Ed Jones/AFP/Getty Images
A burqa-clad Afghan woman carries a child through the old town area of Kabul last month. Afghan women worry that peace talks with the Taliban might result in a loss of rights they had slowly regained after the militants' harsh and restrictive rule.
A burqa-clad Afghan woman carries a child through the old town area of Kabul last month. Afghan women worry that peace talks with the Taliban might result in a loss of rights they had slowly regained after the militants' harsh and restrictive rule. Ed Jones/AFP/Getty Images
The top United Nations envoy in Afghanistan confirmed this week that at least 10 members of the Taliban are in the process of being removed from a U.N. blacklist at the request of Afghan President Hamid Karzai. It's seen as a step toward peace talks that both military and political leaders agree is the only way to end the nine-year insurgency.
But a deal with the Taliban isn't appealing to everyone in Afghanistan, especially Afghan women.
Living under the Taliban, which ruled Afghanistan from the mid-1990s until the U.S.-led invasion in 2001, is a bitter memory for many. And it is a daily reality for others, who live in parts of the country where the radical Islamists now have de facto control.
"Each day when I go outside, I think it could be my last," says a government employee in Kandahar who did not want to reveal her name.
She says she continues working, despite threats from the Taliban toward her specifically, and more generally all women who work outside the home — or worse, who work in contact with foreigners.
For her security, she wears a burqa — a different colored one each day — and she says she never takes the same route to and from work. The woman says she is interested in peace coming to Afghanistan, but isn't sure that a deal with the Taliban would mean real peace for her.
The Taliban have made good on many of the threats against women.
Amnesia About Taliban Brutality
Majid Saeedi/Getty Images
The status of women in Afghanistan has changed since the Taliban regime, when their right to work and to an education were eliminated or severely restricted. Now, women like the above students at Kabul University can attend college. Under the Taliban, women faced public flogging and even execution for violations of the Taliban's laws.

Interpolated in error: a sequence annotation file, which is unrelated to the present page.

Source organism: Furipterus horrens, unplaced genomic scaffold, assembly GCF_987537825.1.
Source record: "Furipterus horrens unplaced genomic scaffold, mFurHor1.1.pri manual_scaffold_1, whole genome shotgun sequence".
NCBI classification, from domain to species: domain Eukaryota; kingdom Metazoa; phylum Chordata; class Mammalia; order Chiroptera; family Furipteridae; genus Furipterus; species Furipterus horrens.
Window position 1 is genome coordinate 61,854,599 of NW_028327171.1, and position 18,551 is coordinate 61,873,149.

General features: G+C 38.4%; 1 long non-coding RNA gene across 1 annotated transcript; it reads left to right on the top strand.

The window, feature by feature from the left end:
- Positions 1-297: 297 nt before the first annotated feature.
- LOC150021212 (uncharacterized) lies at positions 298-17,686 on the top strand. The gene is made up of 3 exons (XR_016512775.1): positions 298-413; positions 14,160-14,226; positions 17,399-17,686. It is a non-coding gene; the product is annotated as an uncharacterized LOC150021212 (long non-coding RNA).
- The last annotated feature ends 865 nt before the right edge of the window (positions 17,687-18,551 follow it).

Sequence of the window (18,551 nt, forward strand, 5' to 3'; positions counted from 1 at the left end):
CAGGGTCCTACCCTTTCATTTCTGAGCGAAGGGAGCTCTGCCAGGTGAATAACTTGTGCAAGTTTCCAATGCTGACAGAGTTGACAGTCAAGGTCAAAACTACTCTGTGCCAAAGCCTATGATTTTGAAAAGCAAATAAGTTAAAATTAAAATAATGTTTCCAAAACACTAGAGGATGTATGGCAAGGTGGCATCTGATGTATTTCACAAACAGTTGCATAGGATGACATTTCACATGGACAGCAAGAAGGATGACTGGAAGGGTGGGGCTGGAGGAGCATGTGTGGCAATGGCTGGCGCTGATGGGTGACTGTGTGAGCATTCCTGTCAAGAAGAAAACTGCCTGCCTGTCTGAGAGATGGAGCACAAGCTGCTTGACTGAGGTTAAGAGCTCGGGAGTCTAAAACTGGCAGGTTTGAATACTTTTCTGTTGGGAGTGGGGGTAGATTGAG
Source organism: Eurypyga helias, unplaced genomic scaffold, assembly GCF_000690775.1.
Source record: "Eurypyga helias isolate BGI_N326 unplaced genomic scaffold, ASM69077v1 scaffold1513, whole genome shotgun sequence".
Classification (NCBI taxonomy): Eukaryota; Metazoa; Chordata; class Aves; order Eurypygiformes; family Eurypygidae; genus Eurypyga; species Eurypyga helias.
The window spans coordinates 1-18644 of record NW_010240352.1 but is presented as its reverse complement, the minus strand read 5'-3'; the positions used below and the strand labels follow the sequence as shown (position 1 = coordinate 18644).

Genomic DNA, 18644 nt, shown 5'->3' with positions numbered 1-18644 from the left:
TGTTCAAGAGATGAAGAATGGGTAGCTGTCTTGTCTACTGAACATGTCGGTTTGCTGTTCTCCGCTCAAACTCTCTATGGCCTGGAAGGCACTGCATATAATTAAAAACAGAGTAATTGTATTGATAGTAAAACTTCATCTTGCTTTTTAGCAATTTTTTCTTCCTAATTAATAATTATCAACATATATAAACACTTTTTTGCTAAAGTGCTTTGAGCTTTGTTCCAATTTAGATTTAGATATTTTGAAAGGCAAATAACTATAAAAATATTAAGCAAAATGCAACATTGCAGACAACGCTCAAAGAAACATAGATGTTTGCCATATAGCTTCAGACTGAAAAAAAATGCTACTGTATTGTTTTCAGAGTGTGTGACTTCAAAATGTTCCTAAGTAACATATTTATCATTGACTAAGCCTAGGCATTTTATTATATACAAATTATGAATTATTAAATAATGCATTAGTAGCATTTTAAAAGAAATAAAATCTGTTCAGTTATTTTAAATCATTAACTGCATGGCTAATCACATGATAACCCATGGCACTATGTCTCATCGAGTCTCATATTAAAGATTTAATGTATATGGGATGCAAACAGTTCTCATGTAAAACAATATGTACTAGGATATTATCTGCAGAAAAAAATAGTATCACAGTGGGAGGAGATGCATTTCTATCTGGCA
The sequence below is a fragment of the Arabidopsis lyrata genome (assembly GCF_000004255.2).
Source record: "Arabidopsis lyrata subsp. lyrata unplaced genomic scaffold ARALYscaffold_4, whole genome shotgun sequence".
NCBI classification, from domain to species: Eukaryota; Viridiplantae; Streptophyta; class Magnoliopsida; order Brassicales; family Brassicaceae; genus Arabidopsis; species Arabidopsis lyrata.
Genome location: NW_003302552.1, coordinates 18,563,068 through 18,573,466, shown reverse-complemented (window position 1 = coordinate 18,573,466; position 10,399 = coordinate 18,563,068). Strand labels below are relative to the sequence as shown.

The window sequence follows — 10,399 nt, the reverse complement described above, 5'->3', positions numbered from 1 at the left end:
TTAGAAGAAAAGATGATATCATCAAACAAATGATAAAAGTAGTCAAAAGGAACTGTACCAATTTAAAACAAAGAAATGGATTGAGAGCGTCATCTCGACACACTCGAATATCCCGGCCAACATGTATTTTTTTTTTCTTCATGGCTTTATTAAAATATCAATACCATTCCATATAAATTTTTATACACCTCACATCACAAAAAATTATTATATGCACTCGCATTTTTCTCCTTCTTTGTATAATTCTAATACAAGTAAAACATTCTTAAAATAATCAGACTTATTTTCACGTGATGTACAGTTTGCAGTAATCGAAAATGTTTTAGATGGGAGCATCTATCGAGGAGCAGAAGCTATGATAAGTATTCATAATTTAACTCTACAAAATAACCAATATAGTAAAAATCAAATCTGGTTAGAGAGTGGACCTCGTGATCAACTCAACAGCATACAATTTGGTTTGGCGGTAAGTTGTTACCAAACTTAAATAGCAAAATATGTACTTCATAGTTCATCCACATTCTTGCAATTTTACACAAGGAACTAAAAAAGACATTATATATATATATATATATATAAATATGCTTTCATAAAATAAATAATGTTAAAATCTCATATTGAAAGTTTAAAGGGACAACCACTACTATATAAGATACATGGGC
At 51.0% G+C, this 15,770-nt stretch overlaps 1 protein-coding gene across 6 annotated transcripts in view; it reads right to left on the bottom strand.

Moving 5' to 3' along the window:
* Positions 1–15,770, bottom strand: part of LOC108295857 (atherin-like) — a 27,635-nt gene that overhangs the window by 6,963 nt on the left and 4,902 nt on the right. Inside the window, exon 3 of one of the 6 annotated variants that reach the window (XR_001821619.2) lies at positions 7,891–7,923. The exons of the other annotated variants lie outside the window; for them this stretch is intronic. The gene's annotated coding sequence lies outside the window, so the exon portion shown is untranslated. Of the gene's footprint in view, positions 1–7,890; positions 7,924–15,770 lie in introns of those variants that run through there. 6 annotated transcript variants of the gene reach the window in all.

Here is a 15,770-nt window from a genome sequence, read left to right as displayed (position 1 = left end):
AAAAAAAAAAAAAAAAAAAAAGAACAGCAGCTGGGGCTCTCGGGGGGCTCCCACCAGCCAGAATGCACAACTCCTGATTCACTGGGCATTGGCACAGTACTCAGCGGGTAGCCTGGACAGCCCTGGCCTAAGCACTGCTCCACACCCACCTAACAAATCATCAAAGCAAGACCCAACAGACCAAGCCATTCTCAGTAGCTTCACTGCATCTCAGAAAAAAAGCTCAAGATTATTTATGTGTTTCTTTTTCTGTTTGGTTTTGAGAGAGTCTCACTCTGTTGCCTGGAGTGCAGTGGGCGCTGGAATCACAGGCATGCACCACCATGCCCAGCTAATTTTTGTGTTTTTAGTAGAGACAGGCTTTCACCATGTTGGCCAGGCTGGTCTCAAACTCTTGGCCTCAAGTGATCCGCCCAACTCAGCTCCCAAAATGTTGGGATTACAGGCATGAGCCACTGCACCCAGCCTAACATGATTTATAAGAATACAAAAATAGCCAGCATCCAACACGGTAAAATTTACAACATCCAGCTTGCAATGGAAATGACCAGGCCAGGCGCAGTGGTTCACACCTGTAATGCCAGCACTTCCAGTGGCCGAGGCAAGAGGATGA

The status of women in Afghanistan has changed since the Taliban regime, when their right to work and to an education were eliminated or severely restricted. Now, women like the above students at Kabul University can attend college. Under the Taliban, women faced public flogging and even execution for violations of the Taliban's laws. Majid Saeedi/Getty Images
Rachel Reid, a researcher with Human Rights Watch, says that when the Taliban get control of an area, the same kinds of abuses that occurred under Taliban rule emerge.
Reid has just released a report on the subject, "The Ten-Dollar Talib and Women's Rights." The title refers to the many Taliban insurgents who are believed to be fighting just for money — and a small amount at that.
But it's not those Taliban who will be sitting at the negotiating table, Reid says. She says some in the international community are trying to forget how brutal the Taliban movement is toward women, because they're so impatient to reach a peace deal that will allow their troops to come home.
"I think there's a danger in this kind of revisionism about the nature of the movement that needs to be checked. Because if there's not more honesty about the nature of what we're dealing with, then there won't be a suitable deal carved out, and these kinds of issues won't be on the table in the negotiating time," she says.
A suitable deal is one that includes some guarantees of a woman's right to work, health care and education, Reid says.
Plenty of Afghan women echo her concerns.
'Hundreds Of Steps Backward'
Fawzia Kufi, a member of the Afghan parliament, says a deal with the Taliban movement would be a disaster and defeat the purpose of U.S. and coalition forces coming to Afghanistan in the first place.
"It means not only for me but for [all] the women of Afghanistan, hundreds of steps backward. Because I assume one of the reasons for the international community to be in Afghanistan is the issues of women's rights, civil society, human rights. I guess this is one of the reasons [U.S.] taxpayers fund this war," she says.
Kufi says that the hard-core Taliban who would be at the table are also responsible for instability in the region, and she believes that they will not change their past behavior.
Presidential spokesman Waheed Omar says that the government is pushing ahead according to a plan.
The Afghan government should start negotiating "peaceful dialogue with all those who are ready to give up violence, to accept the constitution of Afghanistan, and who are ready to pursue their political ambitions through peaceful means ... and not connected with international terrorists," Omar says.
Afghan women are starting to notice that there is no stipulation about preserving women's rights, and Kufi says their concerns will always be the first thing bargained away.
"It's always easy to forget women," she says. "Because they don't have weapons, they can't fight. That's an easy compromise."